Both P2X and P2Y receptors have been found to be regulators of adipogenesis and adipocyte differentiation from bone marrow—and AT-derived mesenchymal stromal cells. In particular, P2Y1, P2Y4, P2Y14, and P2X6 receptors are involved in adipogenic differentiation (35, 36), whereas P2Y2 and P2Y13 receptors have been described in bone marrow–derived adipocyte differentiation (37, 38) (Table 1). The present survey on the role of purinergic signaling in obesity and insulin resistance will be focused on the pleiotropic P2X7 receptor subtype (41) for its major involvement not only in the modulation of fat distribution and inflammation in white AT (42), but also in energy metabolism and nonshivering thermogenesis (39, 40).
P2x7: From Inflammation Gatekeeping To Energy Metabolism
As other components of the P2X receptor family, also the P2X7 member is largely expressed on immune cells such as B and T lymphocytes, macrophages/microglia, mast cells, and natural killer cells (43), thus contributing to the orchestration of innate and adaptive immune responses (44). Because ATP is also constitutively and/or passively released upon tissue injury or cell damage, the ATP-mediated signaling downstream from activation of P2X7 receptor (possessing a higher Kb for ATP with respect to the other P2 receptors) is often related to the damage- or pathogen-associated molecular pattern molecules and inflammasome formation [e.g., nucleotide-binding oligomerization domain, leucine rich repeat and pyrin domain containing protein 3 (NLRP3)] (43, 45). For this reason, the P2X7 is of major importance for host defense, being considered a sensor of danger signals (46, 47). Indeed, the activation of P2X7 is associated with a remarkable number of inflammatory clinical conditions, including systemic lupus erythematosus and rheumatoid arthritis (48), cancer (49), cardiovascular diseases (50), liver disease (51), colitis and inflammatory bowel disease (52, 53), pain development (54), epilepsy (55), and depression (56).
The main liability of P2X7 in AT inflammation and obesity was at first suggested by the fact that visceral and subcutaneous AT expresses functional P2X7 receptors (both mRNA and protein) and by the notion that such expression is higher in subjects with metabolic syndrome (57). Remarkably, stimulation of isolated adipocytes with the prototypic P2X7 agonist 3′-O-(4-benzoyl)benzoyl ATP (BzATP) triggers the production of IL-6, TNF-α, and plasminogen activator inhibitor 1 (57). Moreover, the exacerbation of the inflammatory status and formation of the P2X7-NLRP3 inflammasome complex have been reported in perivascular AT of subjects with heavy smoking habits (58), in which the overactivation of P2X7 was also associated with higher IL-1β and IL-18 plasma levels. Indeed, P2X7 activation is a potent trigger of IL-1β release and a major cause of innate immune cells activation, proinflammatory activity, and chronic inflammatory diseases (59). However, the same activation of P2X7 is also involved in the release of the anti-inflammatory IL-1 receptor antagonist (IL-1Ra), for instance, in macrophages (60). Of note, it has been shown that an increase of IL-1Ra may provide a protective potential against pancreatic beta cell damage and improve glucose homeostasis in patients with type 2 diabetes, whereas IL-1Ra pancreatic deletion can impair glucose tolerance in mice (61). In agreement with the role of IL-1Ra in glucose homeostasis and beta cell function, the targeted deletion of pancreatic IL-1Ra in mice has been reported to decrease glucose-stimulated insulin secretion and induce glucose intolerance (62). In particular, the study of P2X7-mediated control over IL-1Ra secretion in both lean and obese diabetic patients has helped to disclose a potential regulatory function exerted by PX7 activation on pancreatic beta cell function (63). Moreover, pancreatic IL-1Ra resulted downregulated in beta cell islets of diabetic patients, and P2X7 knockout mice show reduced IL-1Ra secretory capacity, hyperglycemia, glucose intolerance, and impaired beta cell compensation in response to high-sucrose diet (63). Recently, higher IL-1Ra serum levels and improved beta cell function have been found in diabetic patients bearing a polymorphism of the P2X7 gene [i.e., 1,068 G>A, single nucleotide polymorphism (SNP)], although in the lack of significant improvement of glycemic control (64). Together, while the functional association between P2X7-mediated regulation of IL-1Ra secretion and disruption of beta cell function and glucose homeostasis awaits further experimental confirmation, the interplay between IL-1β and the P2X7R is “solid as rock”(65).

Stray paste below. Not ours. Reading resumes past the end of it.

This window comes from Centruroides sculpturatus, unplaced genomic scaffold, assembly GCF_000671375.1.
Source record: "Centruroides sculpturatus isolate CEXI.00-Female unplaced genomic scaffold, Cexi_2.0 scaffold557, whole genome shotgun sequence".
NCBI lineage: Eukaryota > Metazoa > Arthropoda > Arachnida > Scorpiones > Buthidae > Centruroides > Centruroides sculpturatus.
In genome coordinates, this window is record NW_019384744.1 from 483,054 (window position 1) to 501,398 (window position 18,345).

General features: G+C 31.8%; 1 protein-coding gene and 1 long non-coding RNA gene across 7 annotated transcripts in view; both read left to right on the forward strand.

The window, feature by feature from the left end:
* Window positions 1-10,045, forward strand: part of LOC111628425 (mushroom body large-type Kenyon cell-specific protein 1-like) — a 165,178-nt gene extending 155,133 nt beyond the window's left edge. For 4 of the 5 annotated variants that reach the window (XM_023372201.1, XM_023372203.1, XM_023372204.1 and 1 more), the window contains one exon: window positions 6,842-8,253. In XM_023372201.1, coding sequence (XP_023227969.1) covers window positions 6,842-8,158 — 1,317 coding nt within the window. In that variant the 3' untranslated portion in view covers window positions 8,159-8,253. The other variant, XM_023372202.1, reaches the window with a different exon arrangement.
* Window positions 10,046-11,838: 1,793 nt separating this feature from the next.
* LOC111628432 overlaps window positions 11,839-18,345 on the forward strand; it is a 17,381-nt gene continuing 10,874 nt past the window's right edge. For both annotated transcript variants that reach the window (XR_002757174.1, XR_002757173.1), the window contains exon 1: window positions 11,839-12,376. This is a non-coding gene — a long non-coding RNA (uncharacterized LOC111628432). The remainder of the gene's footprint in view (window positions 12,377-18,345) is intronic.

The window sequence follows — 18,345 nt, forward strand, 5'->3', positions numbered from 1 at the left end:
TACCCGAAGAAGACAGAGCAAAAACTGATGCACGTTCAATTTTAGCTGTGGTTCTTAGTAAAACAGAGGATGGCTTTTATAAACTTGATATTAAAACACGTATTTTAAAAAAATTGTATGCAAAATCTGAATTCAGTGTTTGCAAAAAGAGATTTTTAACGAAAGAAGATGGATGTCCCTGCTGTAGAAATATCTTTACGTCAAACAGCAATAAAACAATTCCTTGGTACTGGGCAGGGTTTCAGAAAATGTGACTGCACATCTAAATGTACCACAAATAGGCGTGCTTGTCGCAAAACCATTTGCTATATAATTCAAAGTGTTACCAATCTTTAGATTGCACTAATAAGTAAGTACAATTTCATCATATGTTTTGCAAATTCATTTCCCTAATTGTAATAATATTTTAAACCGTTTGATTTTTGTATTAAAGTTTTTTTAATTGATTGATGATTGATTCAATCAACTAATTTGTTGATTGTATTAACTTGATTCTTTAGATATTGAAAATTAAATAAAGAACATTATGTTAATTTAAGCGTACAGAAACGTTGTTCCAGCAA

Persistent exposure to high-fat diet (HFD) is a well-known experimental model of metabolic syndrome, obesity, and type 2 diabetes, which are relevant risk factors for the increasing incidence of chronic kidney disease (66). High-fat diet–induced renal inflammation involves the P2X7 receptor via the activation of NLRP3 inflammasome, whereas reduced kidney damage, inflammation, and decreased NLRP3 upregulation are observed in mice genetically depleted of the receptor (67). Moreover, while renal P2X7 expression is enhanced in diabetic patients and is associated with damage of glomerular filtration and increased fibrosis, the pharmacological blockade of P2X7 receptor reduces renal macrophage accumulation in experimental diabetic nephropathy (68). It should be noted that P2X7 receptors are expressed by different types of pancreatic cells such as alpha and beta cells, and multiple evidence corroborates the regulatory action exerted by the P2X7 on pancreatic stellate cell proliferation, insulin secretion, and involvement in type 2 diabetes pathogenesis (69–71). Also, the study of P2X7 polymorphisms further demonstrates that P2X7 hypofunction dysregulates glucose homeostasis with reduced insulin sensitivity and compromised glucose tolerance (72). Accordingly, as recently shown (71), P2X7 receptors are activated by glucose elevation, and through their expression on beta cells, they are able to regulate Ca2+ signaling, cell proliferation, and insulin secretion. As reported recently, the P2X7 receptor of the beta cells line INS-1E plays a functional role in the regulation of glucose-dependent ATP release. The results prompt for a model according to which glucose is metabolized to ATP after its entry in beta cells, and ATP is also released via pannexin 1 channels under the cooperative regulation of P2X7-dependent modulation of Ca2+ influx and potentiation of insulin secretion (71). Within the same line of investigation, it has been observed that P2X7 stimulation induces internalization of GLUT2 in intestinal epithelial cell line (73), and mice lacking P2X7 show upregulation of GLUT2 expression at enterocyte level (74). As a consequence, the authors have found that blood glucose is increased in P2X7 knockout together with hypercholesterolemia, hypertriglyceridemia, and insulin resistance (74).